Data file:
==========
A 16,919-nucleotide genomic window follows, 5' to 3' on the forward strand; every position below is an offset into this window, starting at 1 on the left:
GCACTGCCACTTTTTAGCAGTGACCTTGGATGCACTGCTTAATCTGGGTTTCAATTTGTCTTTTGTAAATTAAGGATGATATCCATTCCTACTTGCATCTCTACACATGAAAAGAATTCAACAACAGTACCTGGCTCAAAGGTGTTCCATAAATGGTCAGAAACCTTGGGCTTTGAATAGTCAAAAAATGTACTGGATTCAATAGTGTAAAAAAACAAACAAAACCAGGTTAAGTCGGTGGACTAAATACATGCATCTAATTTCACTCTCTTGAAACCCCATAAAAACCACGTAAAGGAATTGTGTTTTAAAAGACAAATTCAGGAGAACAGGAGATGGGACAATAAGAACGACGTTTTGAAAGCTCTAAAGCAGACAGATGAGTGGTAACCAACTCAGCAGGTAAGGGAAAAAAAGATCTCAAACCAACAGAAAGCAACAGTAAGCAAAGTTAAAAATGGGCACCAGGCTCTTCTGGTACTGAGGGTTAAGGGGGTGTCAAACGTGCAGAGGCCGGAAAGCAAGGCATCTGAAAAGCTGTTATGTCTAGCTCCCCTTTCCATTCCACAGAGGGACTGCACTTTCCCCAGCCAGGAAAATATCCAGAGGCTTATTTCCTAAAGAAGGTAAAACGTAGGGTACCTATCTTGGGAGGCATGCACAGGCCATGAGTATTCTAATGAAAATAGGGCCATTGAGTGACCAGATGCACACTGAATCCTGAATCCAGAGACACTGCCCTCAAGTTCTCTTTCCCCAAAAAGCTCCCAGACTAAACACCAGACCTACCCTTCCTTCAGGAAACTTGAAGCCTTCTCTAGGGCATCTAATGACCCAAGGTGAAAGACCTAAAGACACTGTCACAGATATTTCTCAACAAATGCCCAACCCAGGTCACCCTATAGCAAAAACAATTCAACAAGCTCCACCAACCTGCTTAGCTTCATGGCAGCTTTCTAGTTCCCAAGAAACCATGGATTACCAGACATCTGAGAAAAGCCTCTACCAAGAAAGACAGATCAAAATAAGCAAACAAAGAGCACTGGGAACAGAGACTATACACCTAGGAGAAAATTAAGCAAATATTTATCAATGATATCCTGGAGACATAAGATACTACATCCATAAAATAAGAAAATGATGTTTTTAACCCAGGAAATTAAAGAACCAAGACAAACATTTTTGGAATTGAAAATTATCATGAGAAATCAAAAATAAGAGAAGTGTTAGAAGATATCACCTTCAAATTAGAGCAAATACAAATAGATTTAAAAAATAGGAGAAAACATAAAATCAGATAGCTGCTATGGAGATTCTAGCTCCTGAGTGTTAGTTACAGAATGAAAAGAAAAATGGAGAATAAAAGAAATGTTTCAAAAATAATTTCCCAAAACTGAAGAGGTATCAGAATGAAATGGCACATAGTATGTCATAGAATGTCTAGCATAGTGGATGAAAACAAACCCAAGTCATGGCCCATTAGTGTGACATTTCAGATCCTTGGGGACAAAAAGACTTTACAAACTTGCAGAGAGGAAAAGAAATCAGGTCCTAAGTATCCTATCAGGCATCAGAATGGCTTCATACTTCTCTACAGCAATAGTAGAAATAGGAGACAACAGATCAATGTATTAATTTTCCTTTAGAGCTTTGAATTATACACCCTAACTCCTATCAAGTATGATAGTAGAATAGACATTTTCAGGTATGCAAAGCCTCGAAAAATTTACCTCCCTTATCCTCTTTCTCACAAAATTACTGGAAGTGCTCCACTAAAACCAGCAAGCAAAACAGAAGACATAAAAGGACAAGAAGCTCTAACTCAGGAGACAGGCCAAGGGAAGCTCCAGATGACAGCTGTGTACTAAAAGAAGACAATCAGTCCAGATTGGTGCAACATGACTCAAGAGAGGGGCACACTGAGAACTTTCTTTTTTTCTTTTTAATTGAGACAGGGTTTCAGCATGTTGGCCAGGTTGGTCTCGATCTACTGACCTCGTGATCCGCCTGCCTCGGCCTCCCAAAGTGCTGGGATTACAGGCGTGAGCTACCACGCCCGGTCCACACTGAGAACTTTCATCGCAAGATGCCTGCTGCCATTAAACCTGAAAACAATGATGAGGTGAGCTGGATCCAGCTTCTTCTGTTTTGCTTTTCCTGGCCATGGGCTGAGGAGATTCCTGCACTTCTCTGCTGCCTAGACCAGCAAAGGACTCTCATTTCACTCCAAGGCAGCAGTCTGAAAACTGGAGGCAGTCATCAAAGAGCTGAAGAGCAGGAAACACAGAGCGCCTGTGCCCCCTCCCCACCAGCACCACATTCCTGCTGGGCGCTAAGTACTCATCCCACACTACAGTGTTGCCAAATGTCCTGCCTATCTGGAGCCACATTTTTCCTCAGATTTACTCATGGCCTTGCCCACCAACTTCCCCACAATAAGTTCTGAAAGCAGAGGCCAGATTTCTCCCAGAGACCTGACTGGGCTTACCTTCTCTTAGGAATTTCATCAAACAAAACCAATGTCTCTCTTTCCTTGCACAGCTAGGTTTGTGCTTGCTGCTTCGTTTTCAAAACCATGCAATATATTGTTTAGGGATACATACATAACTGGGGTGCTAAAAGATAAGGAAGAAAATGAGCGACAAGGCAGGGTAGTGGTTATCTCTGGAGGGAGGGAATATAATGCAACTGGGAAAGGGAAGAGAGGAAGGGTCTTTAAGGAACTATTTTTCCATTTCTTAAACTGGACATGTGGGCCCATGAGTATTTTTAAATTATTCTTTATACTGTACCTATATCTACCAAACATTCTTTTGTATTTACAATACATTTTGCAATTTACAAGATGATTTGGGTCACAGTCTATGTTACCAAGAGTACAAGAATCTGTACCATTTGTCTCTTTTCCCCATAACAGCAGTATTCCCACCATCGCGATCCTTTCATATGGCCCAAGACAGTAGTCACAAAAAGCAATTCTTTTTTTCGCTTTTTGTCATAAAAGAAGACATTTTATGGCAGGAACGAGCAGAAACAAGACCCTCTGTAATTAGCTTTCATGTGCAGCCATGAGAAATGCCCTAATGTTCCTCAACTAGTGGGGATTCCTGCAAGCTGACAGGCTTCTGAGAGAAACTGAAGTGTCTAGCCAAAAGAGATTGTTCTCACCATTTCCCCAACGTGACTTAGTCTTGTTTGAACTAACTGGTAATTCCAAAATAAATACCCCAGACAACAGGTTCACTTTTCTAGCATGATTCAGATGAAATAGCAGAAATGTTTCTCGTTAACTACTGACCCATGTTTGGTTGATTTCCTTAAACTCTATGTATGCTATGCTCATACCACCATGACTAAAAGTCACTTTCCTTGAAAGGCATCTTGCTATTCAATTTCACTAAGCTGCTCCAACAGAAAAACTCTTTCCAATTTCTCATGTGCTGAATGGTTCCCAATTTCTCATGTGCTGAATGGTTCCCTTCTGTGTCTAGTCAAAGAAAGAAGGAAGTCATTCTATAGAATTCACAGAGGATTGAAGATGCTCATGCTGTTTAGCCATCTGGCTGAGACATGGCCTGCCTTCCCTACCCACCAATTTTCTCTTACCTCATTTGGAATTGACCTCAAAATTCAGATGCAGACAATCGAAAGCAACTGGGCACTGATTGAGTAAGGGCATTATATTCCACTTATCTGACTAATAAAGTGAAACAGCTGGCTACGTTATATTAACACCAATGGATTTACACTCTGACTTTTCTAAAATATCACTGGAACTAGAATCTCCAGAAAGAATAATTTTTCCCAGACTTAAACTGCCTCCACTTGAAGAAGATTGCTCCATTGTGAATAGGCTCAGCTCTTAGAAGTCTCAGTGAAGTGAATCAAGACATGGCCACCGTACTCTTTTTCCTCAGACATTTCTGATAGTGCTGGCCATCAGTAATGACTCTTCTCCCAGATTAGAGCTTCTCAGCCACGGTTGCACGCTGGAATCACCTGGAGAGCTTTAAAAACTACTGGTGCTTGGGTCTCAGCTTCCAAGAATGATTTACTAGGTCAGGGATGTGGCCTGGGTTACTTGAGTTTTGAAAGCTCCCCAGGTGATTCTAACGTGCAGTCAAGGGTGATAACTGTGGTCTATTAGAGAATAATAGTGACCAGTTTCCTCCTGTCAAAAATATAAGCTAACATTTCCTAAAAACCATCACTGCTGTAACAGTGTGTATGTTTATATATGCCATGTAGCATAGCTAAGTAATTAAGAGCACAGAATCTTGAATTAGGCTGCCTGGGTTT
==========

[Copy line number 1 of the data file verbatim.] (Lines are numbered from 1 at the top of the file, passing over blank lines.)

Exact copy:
A 16,919-nucleotide genomic window follows, 5' to 3' on the forward strand; every position below is an offset into this window, starting at 1 on the left: